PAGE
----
July 1, 2006
On behalf of the workers at the Department of Energy's nuclear weapons sites, I wish to express my concerns for the proposed dismantling of the Office of Environment, Safety and Health (EH), and the reorganization of its duties into a new and untried entity.
As a current worker with Chronic Beryllium Disease (CBD), I have seen my quality of life destroyed by past failure of the Department of Energy's predecessors, and its contractors. As a worker advocate and chairman of the Y-12 Beryllium Support Group, I continue to see new cases of this illness almost monthly. Oak Ridge Operations has resulted in over 300 claims for CBD under the Energy Employees Occupational Illness Compensation Plan Act, another 300 for beryllium sensitivity. Most of these claims have at least initial approval. The Beryllium Rule, 10 CFR 850, was passed in 2000, to reduce the number of new beryllium workers, prevent new cases, and lessen the severity of the illness. However, there have been major disagreements with contractor management over interpretation and enforcement of the Rule. In February 2006, the Worker Safety and Health Program Rule, 10 CFR 850, was passed, making the Beryllium Rule enforceable, under authority of the Assistant Secretary of ES&H. Elimination of EH would destroy enforceability of 10 CFR 850. While I am open to change, there has been no positive outcome for the workers shown by this change.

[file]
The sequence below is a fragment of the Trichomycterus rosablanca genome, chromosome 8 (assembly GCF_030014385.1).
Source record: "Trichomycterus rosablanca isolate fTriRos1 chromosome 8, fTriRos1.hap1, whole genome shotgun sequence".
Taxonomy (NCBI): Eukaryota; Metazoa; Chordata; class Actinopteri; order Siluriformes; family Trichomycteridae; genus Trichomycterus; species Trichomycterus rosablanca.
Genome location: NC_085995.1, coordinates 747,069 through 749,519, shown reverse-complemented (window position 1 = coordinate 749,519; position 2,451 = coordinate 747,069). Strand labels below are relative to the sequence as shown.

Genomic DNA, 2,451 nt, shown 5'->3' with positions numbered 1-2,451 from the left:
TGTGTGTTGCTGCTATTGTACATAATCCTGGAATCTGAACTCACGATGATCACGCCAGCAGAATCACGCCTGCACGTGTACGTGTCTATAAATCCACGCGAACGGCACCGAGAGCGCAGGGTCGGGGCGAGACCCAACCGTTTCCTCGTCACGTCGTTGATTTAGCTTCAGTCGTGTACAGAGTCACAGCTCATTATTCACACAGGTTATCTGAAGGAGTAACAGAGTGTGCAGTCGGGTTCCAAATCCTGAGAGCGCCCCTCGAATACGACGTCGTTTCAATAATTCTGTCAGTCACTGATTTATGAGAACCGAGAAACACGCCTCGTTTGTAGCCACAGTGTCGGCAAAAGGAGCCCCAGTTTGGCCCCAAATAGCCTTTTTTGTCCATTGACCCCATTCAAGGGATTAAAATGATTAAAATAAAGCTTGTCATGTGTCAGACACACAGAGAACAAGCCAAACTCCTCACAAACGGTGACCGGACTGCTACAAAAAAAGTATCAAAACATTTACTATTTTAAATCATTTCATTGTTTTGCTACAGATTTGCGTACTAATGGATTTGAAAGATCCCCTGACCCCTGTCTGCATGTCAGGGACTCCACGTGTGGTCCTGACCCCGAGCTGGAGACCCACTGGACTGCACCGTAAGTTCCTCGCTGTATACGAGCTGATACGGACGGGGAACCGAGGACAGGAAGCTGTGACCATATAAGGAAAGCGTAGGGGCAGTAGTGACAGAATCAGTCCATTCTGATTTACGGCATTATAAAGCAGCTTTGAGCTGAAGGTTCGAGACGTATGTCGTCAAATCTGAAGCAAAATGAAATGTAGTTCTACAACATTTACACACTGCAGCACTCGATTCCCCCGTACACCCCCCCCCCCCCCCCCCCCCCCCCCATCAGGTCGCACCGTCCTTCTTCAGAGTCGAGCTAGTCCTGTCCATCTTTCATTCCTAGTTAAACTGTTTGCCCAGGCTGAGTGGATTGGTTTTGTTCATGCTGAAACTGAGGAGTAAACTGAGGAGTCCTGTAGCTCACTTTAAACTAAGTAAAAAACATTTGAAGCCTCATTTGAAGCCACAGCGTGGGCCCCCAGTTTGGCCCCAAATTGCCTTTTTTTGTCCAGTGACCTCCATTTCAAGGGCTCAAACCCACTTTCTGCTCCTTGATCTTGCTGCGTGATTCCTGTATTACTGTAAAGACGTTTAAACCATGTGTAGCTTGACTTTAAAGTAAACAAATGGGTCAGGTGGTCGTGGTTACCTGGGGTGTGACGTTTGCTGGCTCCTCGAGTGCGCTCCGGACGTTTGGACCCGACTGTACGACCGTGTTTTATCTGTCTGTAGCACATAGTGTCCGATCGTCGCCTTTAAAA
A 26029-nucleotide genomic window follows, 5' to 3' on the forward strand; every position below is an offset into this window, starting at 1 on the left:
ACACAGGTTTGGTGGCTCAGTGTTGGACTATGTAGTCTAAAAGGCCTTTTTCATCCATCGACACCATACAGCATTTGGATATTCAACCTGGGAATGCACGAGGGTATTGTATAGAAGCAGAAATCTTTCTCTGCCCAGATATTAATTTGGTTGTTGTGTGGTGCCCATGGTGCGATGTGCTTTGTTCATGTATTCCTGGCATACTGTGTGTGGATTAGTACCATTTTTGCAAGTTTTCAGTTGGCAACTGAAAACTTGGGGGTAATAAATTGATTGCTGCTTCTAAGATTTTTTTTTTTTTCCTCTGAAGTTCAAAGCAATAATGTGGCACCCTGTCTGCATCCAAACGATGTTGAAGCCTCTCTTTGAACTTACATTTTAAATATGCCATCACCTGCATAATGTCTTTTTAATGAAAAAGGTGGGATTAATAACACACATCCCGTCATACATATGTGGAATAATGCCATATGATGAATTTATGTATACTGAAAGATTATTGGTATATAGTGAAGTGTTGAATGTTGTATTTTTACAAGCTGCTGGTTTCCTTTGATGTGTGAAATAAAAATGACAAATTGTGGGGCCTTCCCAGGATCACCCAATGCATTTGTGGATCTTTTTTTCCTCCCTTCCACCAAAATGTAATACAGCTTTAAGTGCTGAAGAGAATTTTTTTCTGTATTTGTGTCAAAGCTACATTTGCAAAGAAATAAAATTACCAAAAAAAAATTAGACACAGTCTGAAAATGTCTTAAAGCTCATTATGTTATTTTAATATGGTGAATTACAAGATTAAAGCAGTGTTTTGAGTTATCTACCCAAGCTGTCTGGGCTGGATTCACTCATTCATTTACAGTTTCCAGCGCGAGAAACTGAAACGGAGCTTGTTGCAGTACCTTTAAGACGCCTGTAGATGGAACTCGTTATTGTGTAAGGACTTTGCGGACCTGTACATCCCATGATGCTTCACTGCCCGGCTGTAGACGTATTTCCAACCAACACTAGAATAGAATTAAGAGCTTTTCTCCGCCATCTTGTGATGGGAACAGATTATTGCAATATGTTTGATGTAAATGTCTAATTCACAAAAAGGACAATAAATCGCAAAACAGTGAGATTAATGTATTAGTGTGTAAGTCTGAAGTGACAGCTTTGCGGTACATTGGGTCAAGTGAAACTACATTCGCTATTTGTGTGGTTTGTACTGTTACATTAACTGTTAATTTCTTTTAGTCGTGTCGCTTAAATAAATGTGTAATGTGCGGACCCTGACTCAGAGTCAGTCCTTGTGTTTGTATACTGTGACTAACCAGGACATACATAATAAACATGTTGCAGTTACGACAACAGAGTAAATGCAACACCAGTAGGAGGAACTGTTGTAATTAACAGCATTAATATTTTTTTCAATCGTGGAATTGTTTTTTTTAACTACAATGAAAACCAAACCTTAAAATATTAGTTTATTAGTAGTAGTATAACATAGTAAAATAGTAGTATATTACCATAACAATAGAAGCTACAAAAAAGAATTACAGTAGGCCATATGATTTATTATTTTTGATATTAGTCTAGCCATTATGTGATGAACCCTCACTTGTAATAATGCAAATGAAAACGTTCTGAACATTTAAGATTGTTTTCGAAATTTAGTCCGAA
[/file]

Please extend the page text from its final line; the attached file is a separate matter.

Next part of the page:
Despite the general distrust of DOE and the contractors, EH has had unusually strong support from workers. I have attended a number of DOE health-related conferences, and have seen improvements to worker health and safety programs and communication. This momentum should not be lost in an unproven and unnecessary reorganization. Identifying and repairing any weaknesses in EH would be a much more rational approach.
I wish to add my objections to those of former Assistant Secretaries for Environment, Safety and Health, especially Dr. Michaels; the former Secretary of Energy; the Congressmen who have contacted your office on this issue; the national labor unions ; and most importantly, the "ground troops"- the workers.
I urge you to reconsider this unneeded and potentially damaging change.